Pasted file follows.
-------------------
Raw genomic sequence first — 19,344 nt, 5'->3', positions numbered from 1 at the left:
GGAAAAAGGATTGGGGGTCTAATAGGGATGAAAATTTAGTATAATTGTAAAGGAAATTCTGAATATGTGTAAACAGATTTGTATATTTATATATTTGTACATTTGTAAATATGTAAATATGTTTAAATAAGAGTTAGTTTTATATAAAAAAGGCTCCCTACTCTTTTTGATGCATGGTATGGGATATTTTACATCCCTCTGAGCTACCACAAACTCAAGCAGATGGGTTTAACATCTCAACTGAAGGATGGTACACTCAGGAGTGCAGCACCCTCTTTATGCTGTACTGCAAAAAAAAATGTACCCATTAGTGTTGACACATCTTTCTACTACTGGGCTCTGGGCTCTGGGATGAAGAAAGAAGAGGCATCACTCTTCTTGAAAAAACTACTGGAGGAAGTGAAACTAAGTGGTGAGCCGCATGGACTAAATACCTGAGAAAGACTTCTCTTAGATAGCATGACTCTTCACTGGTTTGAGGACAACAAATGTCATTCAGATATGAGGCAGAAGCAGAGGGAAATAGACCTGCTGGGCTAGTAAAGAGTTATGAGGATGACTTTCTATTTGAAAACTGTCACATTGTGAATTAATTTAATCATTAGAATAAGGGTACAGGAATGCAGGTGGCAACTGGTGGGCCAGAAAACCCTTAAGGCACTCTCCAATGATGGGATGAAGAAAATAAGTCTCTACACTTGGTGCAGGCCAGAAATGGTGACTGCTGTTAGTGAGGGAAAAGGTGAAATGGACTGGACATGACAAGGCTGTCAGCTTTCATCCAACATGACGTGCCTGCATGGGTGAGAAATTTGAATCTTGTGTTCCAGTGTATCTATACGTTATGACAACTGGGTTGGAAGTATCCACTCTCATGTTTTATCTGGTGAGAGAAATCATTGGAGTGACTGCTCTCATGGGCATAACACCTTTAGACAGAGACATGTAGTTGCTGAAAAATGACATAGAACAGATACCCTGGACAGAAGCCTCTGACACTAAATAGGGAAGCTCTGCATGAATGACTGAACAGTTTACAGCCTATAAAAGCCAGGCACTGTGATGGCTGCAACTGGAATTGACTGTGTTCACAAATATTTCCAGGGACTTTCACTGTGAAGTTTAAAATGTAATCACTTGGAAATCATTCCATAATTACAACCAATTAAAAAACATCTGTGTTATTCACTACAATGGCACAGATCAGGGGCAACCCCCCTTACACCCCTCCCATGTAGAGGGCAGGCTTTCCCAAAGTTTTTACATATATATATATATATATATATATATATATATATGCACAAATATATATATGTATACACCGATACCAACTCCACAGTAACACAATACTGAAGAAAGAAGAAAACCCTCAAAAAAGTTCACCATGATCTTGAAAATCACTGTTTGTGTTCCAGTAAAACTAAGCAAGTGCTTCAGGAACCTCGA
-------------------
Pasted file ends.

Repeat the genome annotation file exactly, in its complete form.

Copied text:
Raw genomic sequence first — 19,344 nt, 5'->3', positions numbered from 1 at the left:
GGAAAAAGGATTGGGGGTCTAATAGGGATGAAAATTTAGTATAATTGTAAAGGAAATTCTGAATATGTGTAAACAGATTTGTATATTTATATATTTGTACATTTGTAAATATGTAAATATGTTTAAATAAGAGTTAGTTTTATATAAAAAAGGCTCCCTACTCTTTTTGATGCATGGTATGGGATATTTTACATCCCTCTGAGCTACCACAAACTCAAGCAGATGGGTTTAACATCTCAACTGAAGGATGGTACACTCAGGAGTGCAGCACCCTCTTTATGCTGTACTGCAAAAAAAAATGTACCCATTAGTGTTGACACATCTTTCTACTACTGGGCTCTGGGCTCTGGGATGAAGAAAGAAGAGGCATCACTCTTCTTGAAAAAACTACTGGAGGAAGTGAAACTAAGTGGTGAGCCGCATGGACTAAATACCTGAGAAAGACTTCTCTTAGATAGCATGACTCTTCACTGGTTTGAGGACAACAAATGTCATTCAGATATGAGGCAGAAGCAGAGGGAAATAGACCTGCTGGGCTAGTAAAGAGTTATGAGGATGACTTTCTATTTGAAAACTGTCACATTGTGAATTAATTTAATCATTAGAATAAGGGTACAGGAATGCAGGTGGCAACTGGTGGGCCAGAAAACCCTTAAGGCACTCTCCAATGATGGGATGAAGAAAATAAGTCTCTACACTTGGTGCAGGCCAGAAATGGTGACTGCTGTTAGTGAGGGAAAAGGTGAAATGGACTGGACATGACAAGGCTGTCAGCTTTCATCCAACATGACGTGCCTGCATGGGTGAGAAATTTGAATCTTGTGTTCCAGTGTATCTATACGTTATGACAACTGGGTTGGAAGTATCCACTCTCATGTTTTATCTGGTGAGAGAAATCATTGGAGTGACTGCTCTCATGGGCATAACACCTTTAGACAGAGACATGTAGTTGCTGAAAAATGACATAGAACAGATACCCTGGACAGAAGCCTCTGACACTAAATAGGGAAGCTCTGCATGAATGACTGAACAGTTTACAGCCTATAAAAGCCAGGCACTGTGATGGCTGCAACTGGAATTGACTGTGTTCACAAATATTTCCAGGGACTTTCACTGTGAAGTTTAAAATGTAATCACTTGGAAATCATTCCATAATTACAACCAATTAAAAAACATCTGTGTTATTCACTACAATGGCACAGATCAGGGGCAACCCCCCTTACACCCCTCCCATGTAGAGGGCAGGCTTTCCCAAAGTTTTTACATATATATATATATATATATATATATATATATATGCACAAATATATATATGTATACACCGATACCAACTCCACAGTAACACAATACTGAAGAAAGAAGAAAACCCTCAAAAAAGTTCACCATGATCTTGAAAATCACTGTTTGTGTTCCAGTAAAACTAAGCAAGTGCTTCAGGAACCTCGA